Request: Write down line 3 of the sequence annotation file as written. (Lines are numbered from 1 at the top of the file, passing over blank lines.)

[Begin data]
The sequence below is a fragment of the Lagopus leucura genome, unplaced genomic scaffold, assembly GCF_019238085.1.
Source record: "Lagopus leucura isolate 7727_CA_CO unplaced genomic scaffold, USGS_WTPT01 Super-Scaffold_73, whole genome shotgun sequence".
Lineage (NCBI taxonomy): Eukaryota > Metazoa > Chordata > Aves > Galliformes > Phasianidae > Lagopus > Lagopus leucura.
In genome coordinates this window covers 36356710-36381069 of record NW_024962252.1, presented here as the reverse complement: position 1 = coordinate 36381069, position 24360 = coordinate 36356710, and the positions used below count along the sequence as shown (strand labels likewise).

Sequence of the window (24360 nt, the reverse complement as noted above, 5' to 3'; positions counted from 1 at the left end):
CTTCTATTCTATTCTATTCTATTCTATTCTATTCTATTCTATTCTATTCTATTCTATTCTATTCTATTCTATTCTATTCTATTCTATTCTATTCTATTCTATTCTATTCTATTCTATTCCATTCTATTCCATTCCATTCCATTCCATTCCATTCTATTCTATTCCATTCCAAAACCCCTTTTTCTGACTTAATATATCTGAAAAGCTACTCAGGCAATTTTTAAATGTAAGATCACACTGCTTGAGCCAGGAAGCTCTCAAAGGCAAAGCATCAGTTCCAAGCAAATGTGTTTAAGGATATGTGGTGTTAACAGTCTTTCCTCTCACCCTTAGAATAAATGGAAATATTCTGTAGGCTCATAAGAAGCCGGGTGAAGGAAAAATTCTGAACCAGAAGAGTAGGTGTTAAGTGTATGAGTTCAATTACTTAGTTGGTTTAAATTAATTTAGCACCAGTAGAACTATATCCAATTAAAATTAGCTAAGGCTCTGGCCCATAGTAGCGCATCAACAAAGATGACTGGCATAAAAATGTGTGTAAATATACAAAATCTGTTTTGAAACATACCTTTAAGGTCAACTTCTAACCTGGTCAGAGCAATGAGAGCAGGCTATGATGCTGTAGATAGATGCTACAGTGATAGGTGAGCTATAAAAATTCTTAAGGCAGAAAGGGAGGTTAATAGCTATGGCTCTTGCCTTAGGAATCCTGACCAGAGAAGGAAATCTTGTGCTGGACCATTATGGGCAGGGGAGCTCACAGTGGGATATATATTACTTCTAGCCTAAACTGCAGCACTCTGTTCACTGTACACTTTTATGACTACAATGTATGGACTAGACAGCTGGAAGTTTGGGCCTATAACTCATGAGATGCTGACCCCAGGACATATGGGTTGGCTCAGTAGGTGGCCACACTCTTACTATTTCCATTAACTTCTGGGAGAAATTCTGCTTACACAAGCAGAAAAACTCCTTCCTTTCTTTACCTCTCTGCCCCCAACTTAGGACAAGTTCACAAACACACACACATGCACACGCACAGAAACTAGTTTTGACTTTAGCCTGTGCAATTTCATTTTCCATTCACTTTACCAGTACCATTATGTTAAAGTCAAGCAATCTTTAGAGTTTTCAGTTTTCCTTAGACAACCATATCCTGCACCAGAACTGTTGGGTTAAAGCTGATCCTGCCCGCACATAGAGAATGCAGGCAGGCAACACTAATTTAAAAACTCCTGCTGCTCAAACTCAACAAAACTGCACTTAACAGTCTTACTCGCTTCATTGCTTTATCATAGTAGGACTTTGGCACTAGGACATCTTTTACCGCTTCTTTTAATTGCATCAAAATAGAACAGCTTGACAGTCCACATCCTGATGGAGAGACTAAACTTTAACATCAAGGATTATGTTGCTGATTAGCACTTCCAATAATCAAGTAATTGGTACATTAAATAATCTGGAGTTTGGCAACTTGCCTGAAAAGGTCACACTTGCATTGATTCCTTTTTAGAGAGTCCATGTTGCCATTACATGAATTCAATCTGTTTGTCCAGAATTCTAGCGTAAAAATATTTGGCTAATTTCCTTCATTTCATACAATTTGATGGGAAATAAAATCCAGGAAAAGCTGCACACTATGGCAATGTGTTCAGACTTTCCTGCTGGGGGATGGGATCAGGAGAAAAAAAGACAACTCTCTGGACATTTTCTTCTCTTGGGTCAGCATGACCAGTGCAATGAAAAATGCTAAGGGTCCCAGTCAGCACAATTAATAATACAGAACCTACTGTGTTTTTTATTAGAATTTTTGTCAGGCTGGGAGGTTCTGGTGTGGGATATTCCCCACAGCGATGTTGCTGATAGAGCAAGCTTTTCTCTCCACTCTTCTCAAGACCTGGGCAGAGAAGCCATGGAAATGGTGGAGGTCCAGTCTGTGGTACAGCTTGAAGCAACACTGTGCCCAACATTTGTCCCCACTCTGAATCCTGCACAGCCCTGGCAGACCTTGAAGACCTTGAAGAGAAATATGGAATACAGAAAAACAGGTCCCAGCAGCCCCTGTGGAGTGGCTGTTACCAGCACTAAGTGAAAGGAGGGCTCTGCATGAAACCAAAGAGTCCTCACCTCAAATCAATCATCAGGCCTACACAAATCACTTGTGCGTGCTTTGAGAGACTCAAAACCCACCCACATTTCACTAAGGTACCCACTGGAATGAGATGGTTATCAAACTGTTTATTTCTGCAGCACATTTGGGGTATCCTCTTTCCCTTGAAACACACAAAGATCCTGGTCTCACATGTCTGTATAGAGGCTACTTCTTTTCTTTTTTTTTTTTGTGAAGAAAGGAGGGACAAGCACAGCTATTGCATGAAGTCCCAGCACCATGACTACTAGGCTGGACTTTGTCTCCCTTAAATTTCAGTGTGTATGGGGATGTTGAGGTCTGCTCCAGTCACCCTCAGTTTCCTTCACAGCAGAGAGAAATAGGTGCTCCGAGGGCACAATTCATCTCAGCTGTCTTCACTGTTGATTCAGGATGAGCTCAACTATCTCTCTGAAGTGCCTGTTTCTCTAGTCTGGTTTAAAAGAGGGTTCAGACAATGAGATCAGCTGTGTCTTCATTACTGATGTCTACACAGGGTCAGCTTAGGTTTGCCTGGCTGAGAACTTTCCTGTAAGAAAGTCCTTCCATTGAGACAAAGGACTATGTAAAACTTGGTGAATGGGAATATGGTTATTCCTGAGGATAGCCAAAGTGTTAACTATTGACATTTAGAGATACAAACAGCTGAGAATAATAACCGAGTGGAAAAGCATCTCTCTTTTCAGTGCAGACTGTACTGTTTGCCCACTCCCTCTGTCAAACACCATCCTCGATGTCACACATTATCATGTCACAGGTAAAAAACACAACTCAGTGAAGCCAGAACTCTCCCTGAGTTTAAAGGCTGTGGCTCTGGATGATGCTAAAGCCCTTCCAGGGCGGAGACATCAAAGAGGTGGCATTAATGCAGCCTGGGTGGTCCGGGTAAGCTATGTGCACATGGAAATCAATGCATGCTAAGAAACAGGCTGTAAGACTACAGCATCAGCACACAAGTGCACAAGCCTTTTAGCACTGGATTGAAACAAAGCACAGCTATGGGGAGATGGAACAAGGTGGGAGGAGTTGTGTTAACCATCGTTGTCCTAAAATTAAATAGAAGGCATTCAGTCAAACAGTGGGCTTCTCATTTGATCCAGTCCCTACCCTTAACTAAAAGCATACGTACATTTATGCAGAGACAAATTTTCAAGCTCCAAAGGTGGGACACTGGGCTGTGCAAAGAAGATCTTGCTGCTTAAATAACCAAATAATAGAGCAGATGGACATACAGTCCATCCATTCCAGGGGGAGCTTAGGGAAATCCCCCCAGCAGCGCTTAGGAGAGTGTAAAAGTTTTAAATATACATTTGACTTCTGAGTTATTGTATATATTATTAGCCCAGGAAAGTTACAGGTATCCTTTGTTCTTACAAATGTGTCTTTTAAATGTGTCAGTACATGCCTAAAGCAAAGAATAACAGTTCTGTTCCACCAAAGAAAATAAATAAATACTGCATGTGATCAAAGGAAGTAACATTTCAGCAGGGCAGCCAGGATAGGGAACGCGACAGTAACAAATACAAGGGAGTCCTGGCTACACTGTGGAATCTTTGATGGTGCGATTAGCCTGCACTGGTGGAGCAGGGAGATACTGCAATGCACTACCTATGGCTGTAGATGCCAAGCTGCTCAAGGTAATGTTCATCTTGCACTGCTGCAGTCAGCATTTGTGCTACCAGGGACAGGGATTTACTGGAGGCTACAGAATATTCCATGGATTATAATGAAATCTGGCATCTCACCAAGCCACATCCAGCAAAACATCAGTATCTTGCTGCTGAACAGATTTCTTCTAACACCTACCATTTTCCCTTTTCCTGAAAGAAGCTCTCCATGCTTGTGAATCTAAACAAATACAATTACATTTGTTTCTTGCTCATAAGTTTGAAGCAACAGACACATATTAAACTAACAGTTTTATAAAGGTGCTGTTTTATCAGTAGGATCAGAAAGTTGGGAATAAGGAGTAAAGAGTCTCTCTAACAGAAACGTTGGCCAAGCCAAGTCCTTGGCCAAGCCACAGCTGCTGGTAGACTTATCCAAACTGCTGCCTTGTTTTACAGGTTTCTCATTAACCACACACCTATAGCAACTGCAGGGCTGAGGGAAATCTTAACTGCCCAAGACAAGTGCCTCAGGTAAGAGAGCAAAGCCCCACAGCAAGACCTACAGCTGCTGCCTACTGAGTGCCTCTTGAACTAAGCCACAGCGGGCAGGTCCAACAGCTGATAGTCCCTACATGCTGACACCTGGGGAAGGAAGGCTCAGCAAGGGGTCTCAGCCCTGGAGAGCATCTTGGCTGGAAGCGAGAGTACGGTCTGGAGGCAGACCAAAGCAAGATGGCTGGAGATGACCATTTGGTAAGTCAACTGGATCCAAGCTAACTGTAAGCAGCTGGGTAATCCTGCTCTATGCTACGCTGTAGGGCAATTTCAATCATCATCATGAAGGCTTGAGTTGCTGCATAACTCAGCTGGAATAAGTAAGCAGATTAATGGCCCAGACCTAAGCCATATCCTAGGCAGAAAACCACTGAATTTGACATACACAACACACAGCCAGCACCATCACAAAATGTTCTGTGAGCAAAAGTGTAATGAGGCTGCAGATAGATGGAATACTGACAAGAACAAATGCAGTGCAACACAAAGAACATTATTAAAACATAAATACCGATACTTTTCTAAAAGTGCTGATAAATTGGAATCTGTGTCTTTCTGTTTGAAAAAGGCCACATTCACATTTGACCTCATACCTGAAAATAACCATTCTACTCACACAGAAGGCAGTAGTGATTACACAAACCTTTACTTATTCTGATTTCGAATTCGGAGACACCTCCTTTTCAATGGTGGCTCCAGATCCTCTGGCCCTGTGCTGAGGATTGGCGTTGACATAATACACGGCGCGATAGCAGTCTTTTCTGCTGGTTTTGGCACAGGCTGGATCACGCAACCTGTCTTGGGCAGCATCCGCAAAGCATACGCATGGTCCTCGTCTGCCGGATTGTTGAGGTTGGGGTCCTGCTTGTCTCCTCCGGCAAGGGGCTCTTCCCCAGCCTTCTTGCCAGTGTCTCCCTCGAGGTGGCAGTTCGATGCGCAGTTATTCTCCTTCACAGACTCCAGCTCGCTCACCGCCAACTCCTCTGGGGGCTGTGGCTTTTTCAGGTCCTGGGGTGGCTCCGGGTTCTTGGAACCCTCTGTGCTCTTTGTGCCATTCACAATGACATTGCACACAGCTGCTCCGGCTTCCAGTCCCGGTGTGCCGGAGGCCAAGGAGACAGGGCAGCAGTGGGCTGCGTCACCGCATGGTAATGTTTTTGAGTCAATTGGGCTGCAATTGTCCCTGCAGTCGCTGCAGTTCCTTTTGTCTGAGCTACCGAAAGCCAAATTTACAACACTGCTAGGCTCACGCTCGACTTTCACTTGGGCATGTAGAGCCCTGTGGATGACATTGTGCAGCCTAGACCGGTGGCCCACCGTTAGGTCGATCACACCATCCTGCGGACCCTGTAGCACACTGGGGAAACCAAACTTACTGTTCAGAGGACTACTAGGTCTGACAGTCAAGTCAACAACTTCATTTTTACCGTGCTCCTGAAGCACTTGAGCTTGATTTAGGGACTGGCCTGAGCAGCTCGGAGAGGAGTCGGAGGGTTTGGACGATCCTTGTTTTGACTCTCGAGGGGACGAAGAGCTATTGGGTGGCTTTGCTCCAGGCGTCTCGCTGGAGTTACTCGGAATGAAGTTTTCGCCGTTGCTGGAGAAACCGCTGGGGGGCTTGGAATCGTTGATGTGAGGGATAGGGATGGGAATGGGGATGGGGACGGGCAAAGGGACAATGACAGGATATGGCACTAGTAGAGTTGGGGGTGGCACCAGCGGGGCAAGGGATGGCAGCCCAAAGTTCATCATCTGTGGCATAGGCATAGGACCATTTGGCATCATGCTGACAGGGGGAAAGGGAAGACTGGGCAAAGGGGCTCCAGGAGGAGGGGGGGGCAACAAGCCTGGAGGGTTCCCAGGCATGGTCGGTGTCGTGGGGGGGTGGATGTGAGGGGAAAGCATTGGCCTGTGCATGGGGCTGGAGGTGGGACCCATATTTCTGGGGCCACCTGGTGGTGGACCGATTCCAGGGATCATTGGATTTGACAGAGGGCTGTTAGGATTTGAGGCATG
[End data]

Lineage (NCBI taxonomy): Eukaryota > Metazoa > Chordata > Aves > Galliformes > Phasianidae > Lagopus > Lagopus leucura.